Is there such a thing as “no creed but the Bible?” For many, such a sentiment is endearing. Isn’t that what our Protestant forefathers fought for–sola scriptura and freedom from unspiritual Romanish ideas of creeds and confessions? In The Creedal Imperative Carl B. Trueman, Paul Woolley Professor of Church History at Westminster Theological Seminary in Philadelphia, argues that such an attitude is not only unbiblical and ahistorical; these sentiments can lead to spiritual and ecclesiological ruin. Addressing this ailment, Trueman seeks to diagnose the root cause of the disease, demonstrate how it affects the body and provide a prescription for curing the malady.
Trueman, committed to Westminster confessional standards, argues for cultural forces driving evangelical anti-confessionalism more than a solitary commitment to Scripture. He asserts the Bible itself teaches the need for confessions and creeds and to hold to “the claim to have no creed but the Bible is incoherent” (17). Trueman thus argues that creeds and confessions are 1) biblically encouraged 2) necessary for proper worship and 3) necessary for proper instruction in the Christian faith. In so doing, Trueman challenges “Bible-only” believers that seeking and following Christ necessitates holding some form of confession and creed. Truman demonstrates that “no creed but the Bible” arises from a cultural reaction more than a biblical and historical understanding.
Walking through the biblical narrative, Trueman reminds readers of the value of words as God’s chosen vehicle for communication thus demonstrating their importance and reliability. Trueman contends that the impetus for creedal language stems from this call to follow the form of sound words entrusted from Paul to Timothy in 2 Timothy 1. This clarion call includes communicating proper doctrine for teaching and building up the body. Trueman extends this call from Paul to the ongoing ministry of the church. Words such as “Trinity” and “atonement” arise within the orthodox vocabulary, forming the basis of “sound words” entrusted to the church promoted within her hymns, sermons and doctrinal confessions.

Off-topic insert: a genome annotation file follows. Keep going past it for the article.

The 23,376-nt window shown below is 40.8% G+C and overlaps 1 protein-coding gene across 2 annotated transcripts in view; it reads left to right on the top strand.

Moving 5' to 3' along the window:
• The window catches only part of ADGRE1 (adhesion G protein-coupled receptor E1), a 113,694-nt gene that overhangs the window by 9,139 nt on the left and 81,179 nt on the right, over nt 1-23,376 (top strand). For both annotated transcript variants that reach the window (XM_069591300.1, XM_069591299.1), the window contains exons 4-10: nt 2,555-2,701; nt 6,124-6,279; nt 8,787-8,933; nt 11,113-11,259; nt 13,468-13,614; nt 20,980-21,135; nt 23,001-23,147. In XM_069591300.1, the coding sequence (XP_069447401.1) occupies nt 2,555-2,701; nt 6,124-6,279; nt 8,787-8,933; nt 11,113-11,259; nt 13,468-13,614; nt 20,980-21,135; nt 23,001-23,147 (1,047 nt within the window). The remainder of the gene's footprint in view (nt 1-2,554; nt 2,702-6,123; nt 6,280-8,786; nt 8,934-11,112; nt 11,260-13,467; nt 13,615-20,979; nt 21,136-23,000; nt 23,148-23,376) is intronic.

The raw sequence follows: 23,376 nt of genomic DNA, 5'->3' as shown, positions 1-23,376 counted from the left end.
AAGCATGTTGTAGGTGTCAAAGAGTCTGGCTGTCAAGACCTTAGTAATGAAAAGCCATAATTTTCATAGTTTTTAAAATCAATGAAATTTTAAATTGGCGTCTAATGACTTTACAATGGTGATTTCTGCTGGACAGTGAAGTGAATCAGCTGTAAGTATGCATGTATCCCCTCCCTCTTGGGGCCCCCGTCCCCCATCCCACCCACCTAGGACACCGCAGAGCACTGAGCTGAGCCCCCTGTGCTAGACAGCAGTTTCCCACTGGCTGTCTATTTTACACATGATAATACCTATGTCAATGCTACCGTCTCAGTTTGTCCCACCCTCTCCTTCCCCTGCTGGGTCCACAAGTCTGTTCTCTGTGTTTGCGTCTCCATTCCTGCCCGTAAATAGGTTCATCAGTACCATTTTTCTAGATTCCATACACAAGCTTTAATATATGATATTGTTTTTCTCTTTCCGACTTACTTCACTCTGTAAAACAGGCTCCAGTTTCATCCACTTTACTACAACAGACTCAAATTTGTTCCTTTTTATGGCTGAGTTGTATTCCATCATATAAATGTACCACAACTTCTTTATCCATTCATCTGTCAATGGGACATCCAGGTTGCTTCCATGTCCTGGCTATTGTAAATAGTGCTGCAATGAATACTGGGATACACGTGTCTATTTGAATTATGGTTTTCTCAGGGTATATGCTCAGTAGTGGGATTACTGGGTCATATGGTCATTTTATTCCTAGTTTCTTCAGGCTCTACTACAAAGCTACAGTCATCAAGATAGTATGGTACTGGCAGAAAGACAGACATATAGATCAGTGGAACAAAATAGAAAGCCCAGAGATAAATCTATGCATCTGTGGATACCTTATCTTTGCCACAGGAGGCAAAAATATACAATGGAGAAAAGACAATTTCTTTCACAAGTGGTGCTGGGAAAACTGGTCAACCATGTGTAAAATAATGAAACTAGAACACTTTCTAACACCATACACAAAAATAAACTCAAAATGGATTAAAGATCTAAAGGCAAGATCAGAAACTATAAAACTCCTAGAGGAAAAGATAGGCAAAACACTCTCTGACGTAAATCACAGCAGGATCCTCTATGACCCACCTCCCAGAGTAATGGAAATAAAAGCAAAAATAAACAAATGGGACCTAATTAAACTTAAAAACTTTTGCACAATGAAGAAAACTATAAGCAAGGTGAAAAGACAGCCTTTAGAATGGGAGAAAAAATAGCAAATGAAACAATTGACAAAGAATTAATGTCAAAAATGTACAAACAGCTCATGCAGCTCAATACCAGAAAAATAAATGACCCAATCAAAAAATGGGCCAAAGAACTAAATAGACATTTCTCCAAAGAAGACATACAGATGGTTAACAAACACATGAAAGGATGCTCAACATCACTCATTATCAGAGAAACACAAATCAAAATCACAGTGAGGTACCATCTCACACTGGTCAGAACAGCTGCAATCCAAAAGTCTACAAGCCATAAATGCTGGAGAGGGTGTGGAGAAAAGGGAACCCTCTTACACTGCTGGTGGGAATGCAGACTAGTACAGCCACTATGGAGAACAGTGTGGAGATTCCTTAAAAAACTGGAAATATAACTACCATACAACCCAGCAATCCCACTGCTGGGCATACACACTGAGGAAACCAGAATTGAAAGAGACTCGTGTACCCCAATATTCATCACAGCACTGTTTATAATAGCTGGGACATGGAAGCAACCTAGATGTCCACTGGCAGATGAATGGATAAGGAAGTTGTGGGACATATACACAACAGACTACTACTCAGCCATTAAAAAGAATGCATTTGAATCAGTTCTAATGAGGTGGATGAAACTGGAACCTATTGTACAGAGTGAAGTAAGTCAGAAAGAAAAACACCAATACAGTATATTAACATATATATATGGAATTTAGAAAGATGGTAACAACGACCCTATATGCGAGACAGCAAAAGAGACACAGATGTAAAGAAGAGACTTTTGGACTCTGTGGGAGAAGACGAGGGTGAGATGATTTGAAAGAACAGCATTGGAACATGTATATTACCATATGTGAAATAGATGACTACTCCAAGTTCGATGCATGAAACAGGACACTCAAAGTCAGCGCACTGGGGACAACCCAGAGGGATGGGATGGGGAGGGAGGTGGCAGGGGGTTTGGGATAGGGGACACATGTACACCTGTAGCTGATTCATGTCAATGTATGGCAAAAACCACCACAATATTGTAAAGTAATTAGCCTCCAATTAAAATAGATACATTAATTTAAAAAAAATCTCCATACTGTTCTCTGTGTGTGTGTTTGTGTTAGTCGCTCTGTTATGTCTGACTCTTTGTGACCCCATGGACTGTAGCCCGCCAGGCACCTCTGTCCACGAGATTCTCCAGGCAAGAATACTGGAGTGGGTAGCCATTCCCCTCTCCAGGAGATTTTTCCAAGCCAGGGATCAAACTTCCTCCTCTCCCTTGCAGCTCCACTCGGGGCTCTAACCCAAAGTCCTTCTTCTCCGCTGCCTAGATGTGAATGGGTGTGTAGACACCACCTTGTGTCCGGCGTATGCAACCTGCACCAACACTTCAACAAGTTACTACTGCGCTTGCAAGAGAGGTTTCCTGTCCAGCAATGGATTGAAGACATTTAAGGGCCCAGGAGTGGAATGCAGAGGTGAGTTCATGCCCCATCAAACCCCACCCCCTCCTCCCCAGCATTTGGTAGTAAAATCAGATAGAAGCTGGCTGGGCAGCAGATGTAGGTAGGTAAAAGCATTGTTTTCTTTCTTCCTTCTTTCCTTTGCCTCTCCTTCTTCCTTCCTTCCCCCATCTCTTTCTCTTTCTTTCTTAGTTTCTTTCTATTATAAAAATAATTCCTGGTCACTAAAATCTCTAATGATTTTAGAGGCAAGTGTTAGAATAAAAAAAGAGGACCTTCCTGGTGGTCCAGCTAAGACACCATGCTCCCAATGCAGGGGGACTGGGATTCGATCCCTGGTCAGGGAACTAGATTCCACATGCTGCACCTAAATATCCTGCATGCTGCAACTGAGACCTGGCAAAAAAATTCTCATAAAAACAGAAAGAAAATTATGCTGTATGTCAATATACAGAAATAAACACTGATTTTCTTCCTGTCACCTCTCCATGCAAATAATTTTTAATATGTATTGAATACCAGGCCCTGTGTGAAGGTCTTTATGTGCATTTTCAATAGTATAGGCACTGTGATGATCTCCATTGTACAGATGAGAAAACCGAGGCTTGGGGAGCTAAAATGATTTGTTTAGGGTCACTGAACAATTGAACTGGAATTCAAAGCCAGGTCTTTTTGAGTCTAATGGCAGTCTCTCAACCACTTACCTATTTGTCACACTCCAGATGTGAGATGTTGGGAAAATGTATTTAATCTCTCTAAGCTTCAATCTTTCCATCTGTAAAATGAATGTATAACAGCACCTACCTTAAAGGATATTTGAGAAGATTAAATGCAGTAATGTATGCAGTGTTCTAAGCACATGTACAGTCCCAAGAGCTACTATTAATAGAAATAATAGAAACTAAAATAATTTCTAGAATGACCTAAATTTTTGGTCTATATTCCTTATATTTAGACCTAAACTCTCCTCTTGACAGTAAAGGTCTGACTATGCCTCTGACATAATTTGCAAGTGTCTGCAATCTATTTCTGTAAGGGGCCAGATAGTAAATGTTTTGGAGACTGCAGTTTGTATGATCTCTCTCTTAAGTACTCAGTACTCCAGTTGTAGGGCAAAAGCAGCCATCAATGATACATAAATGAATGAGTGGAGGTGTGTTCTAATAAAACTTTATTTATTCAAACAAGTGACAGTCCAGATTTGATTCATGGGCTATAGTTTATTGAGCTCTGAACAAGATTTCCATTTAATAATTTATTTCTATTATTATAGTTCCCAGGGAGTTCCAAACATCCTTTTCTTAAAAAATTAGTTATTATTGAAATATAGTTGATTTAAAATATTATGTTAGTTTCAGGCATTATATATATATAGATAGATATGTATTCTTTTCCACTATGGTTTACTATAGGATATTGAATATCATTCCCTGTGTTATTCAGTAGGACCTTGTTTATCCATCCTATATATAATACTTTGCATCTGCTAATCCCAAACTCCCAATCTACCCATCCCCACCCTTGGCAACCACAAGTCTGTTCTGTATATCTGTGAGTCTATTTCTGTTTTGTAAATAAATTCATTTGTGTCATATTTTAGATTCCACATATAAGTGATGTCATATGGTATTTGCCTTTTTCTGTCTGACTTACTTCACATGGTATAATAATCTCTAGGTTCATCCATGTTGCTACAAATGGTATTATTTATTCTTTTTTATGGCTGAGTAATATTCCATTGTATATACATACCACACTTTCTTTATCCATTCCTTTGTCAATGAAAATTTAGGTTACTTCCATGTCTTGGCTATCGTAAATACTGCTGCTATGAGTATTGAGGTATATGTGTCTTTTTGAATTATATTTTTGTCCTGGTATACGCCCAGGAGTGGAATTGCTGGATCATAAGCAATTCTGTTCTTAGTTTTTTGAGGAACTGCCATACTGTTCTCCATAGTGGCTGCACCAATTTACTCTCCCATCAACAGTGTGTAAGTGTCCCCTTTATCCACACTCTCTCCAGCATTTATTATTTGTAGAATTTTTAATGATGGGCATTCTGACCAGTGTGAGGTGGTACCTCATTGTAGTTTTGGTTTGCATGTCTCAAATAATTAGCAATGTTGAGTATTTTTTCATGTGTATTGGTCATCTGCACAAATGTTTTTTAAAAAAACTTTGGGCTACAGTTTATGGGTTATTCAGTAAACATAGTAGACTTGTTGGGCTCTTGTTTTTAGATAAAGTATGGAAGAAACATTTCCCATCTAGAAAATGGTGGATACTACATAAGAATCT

Trueman traces the development and context of creedal language and ecumenical councils starting with Nicaea onward. Trueman highlights the historical context of these confessions, crafted in particular ecclesiastical (particularly reactionary) atmospheres. Trueman ultimately heralds a call to uphold ecclesial particularity while maintaining adherence to traditional orthodoxy which binds all Christians everywhere and at every time. There can be no lone confessional Christian; any confession must be maintained within the tradition in which it was generated. In chapter five, Trueman provides a refreshing reminder regarding the necessity of Trinitarian-focused worship in our churches today. He helpfully dissects the implicit counter-cultural nature of biblical and confessional worship. The pronouncements of Scripture read in worship, the declarations of Christ’s lordship through song and so on represent counter-cultural statements against the powers and forces of this world.
While providing a succinct and cogent argument for the usefulness of creeds and confessions, Trueman’s argument might be missed on those for whom it is intended. The potential danger of The Creedal Imperative is that it preaches to the choir: those who choose to read it have already bought into its premise prior to opening the book. Additionally, this text might lead some readers to despair. Assessing one’s church and finding it creedally insufficient could lead to jumping ship, rather than staying on board and attempting to repair the boat. While developing Paul’s appeal to “follow the pattern of sound words” is convincing, Trueman would do well to expand upon Paul’s exhortation to Timothy to “guard the deposit entrusted to you” and “avoid irreverent babble” (1 Tim. 6:30; 2 Tim 1:14, 2:16). These verses have traditionally been viewed as biblical instruction to maintain basic orthodox Christian doctrine and confession.
Trueman writes the prescription and implores his patient to take the medicine. Pedagogically, creeds provide a base for instruction in the faith and the message of Scripture. Everyone essentially provides a creed, or summary, when asked about the Bible and the content of the Christian faith, so why not use established and tested forms. Trueman concludes by reasserting his prescription: a church that denies the usefulness of creeds and confessions can lead to “an impoverished Christian life” (189). Taking the Bible seriously means taking creeds and confessions seriously. Even if many readers already buy his argument, Trueman’s prescription stands fast and should prove to mollify that which ails evangelical churches should they choose to listen to the doctor.